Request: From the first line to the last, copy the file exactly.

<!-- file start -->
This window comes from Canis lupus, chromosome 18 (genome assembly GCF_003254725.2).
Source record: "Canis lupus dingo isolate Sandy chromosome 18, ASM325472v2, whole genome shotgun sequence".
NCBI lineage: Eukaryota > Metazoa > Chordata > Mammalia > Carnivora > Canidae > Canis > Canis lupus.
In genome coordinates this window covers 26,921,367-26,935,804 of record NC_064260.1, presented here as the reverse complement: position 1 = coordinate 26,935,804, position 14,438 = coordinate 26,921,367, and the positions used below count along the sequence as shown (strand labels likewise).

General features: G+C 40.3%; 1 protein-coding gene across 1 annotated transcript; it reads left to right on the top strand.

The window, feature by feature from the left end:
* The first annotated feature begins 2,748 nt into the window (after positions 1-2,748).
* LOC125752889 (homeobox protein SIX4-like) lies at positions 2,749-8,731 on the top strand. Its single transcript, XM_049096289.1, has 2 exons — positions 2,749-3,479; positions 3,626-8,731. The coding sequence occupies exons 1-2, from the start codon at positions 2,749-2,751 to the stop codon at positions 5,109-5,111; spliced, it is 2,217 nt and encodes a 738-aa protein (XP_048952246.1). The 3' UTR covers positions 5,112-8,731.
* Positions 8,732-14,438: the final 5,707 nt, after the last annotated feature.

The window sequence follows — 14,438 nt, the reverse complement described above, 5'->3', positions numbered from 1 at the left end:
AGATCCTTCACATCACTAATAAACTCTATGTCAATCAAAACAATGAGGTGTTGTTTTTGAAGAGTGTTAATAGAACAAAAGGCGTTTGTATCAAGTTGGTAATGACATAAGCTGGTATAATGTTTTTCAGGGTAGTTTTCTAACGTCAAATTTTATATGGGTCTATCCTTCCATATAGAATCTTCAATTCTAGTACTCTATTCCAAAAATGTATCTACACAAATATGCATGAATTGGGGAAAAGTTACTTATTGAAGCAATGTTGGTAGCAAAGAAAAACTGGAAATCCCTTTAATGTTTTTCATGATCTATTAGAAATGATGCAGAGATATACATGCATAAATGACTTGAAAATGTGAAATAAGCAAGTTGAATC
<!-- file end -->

This window comes from Canis lupus, chromosome 18 (genome assembly GCF_003254725.2).
Source record: "Canis lupus dingo isolate Sandy chromosome 18, ASM325472v2, whole genome shotgun sequence".
NCBI lineage: Eukaryota > Metazoa > Chordata > Mammalia > Carnivora > Canidae > Canis > Canis lupus.
In genome coordinates this window covers 26,921,367-26,935,804 of record NC_064260.1, presented here as the reverse complement: position 1 = coordinate 26,935,804, position 14,438 = coordinate 26,921,367, and the positions used below count along the sequence as shown (strand labels likewise).

General features: G+C 40.3%; 1 protein-coding gene across 1 annotated transcript; it reads left to right on the top strand.

The window, feature by feature from the left end:
* The first annotated feature begins 2,748 nt into the window (after positions 1-2,748).
* LOC125752889 (homeobox protein SIX4-like) lies at positions 2,749-8,731 on the top strand. Its single transcript, XM_049096289.1, has 2 exons — positions 2,749-3,479; positions 3,626-8,731. The coding sequence occupies exons 1-2, from the start codon at positions 2,749-2,751 to the stop codon at positions 5,109-5,111; spliced, it is 2,217 nt and encodes a 738-aa protein (XP_048952246.1). The 3' UTR covers positions 5,112-8,731.
* Positions 8,732-14,438: the final 5,707 nt, after the last annotated feature.

The window sequence follows — 14,438 nt, the reverse complement described above, 5'->3', positions numbered from 1 at the left end:
AGATCCTTCACATCACTAATAAACTCTATGTCAATCAAAACAATGAGGTGTTGTTTTTGAAGAGTGTTAATAGAACAAAAGGCGTTTGTATCAAGTTGGTAATGACATAAGCTGGTATAATGTTTTTCAGGGTAGTTTTCTAACGTCAAATTTTATATGGGTCTATCCTTCCATATAGAATCTTCAATTCTAGTACTCTATTCCAAAAATGTATCTACACAAATATGCATGAATTGGGGAAAAGTTACTTATTGAAGCAATGTTGGTAGCAAAGAAAAACTGGAAATCCCTTTAATGTTTTTCATGATCTATTAGAAATGATGCAGAGATATACATGCATAAATGACTTGAAAATGTGAAATAAGCAAGTTGAATC